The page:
Big League Stew - MLB

Oh, this should be loads of fun.

Just when you thought the mind-numbing decade-long discussion about baseball and performance-enhancing drugs was fizzling out, it's now being reported that Bartolo Colon's(notes) big comeback was aided by a controversial medical procedure involving stem cells.

Now Major League Baseball is looking into the surgery to see if any wrongdoing took place.


A New York Times reporting team led by Serge F. Kovaleski has all of the interesting and gory details — and I encourage all of you to go read it — but the gist is this: With Colon's career flagging due to a shredded rotator cuff and torn ligaments, a team of doctors extracted fat and bone marrow stem cells from Colon and injected them into his arm and shoulder to repair the damage done by a 13-season All-Star career.

The procedure was performed on Colon in April 2010 and now, just over a year later, the 37-year-old is thriving on a $900,000 contract with the New York Yankees. He's 2-1 with a 3.86 ERA and has helped bolster the rotation after the team lost Phil Hughes(notes) to injury.

But now all those "fountain of youth" stories have a source that's sure to be questioned and run through the morality machine. Though lead doctor Joseph R. Purita says no human growth hormones were used in Colon's procedure or similar treatments on athletes who played for the Baltimore Ravens, Miami Dolphins, Chicago White Sox and Texas Rangers, he has used them during other instances in the past. That would be the reason that MLB is looking into the process as the use of HGH has been banned by the sport. (Yankees GM Brian Cashman tells the Times that the club had no knowledge of this procedure when they signed Colon to a contract before the season.)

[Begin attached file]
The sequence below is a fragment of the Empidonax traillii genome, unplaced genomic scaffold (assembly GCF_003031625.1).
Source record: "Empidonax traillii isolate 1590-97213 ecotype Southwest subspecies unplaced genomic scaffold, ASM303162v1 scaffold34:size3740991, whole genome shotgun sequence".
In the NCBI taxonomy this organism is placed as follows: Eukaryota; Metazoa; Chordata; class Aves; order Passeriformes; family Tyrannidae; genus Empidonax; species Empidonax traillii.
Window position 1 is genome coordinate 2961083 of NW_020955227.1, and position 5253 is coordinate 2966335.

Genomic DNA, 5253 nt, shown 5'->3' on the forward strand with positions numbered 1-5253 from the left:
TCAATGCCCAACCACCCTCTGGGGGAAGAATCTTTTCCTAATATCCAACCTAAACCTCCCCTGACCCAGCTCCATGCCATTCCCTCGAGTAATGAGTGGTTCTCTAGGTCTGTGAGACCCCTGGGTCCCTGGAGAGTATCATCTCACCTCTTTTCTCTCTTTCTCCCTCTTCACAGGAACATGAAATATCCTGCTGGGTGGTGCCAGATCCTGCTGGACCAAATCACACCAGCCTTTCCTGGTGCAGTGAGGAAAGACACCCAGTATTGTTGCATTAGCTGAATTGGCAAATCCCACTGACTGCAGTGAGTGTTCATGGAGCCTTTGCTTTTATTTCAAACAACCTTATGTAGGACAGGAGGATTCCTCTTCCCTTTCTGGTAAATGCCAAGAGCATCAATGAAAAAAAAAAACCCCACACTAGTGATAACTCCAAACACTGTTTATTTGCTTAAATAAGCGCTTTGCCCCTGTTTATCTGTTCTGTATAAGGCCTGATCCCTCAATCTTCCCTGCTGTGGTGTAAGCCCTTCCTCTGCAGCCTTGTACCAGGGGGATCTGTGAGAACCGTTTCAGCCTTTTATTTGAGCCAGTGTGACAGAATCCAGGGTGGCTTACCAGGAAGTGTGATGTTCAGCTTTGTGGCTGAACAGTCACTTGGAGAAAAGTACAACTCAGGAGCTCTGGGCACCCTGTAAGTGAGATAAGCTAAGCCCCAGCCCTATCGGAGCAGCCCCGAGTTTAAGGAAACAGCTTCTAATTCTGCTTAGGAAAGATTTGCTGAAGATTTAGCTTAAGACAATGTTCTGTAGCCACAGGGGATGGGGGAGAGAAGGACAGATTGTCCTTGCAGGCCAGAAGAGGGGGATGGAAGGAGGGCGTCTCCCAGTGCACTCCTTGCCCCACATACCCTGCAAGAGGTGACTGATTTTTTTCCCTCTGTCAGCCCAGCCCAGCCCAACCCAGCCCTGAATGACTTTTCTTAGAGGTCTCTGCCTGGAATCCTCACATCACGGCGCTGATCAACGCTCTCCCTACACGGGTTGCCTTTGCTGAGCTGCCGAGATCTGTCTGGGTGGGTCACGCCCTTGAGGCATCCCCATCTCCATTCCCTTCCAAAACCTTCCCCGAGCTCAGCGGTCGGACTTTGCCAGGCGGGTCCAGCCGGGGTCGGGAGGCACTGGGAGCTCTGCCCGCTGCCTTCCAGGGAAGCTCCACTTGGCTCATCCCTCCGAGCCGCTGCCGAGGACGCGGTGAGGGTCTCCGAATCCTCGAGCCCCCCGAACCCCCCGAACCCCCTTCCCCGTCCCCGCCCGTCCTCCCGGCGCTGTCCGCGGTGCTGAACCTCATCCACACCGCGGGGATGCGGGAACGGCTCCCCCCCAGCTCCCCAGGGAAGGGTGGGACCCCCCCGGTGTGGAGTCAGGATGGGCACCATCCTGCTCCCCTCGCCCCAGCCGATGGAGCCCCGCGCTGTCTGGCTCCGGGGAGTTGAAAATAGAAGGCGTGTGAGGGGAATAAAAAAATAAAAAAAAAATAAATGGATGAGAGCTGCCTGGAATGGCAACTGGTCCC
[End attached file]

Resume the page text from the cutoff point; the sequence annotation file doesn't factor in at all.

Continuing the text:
No matter what baseball finds in its investigation, you can be sure this is the starting point of another debate that has no clear answers — and could also possibly buy a little leeway of those already blackballed for steroid use. While stem cell treatments may not currently be banned by baseball, it would seem that their regenerative effects are similar in spirit to those offered by HGH, steroids and other PEDs. When you really get down to it, what's the difference between Colon staving off old age with this surgery and Barry Bonds doing the same with the cream and the clear? Both bring health risks, but only one has been stigmatized by those who follow the sport.

It's also pretty interesting to note that this is really just the first chapter of this issue. As medical treatment gets better and better and athletes can be built into bionic commandos, each sport is going to be faced with questions on which repairs or enhancements are permissible and which are not. You think this issue is difficult, wait until we're talking about watching a 50-year-old slugger head for career homer No. 1,000.

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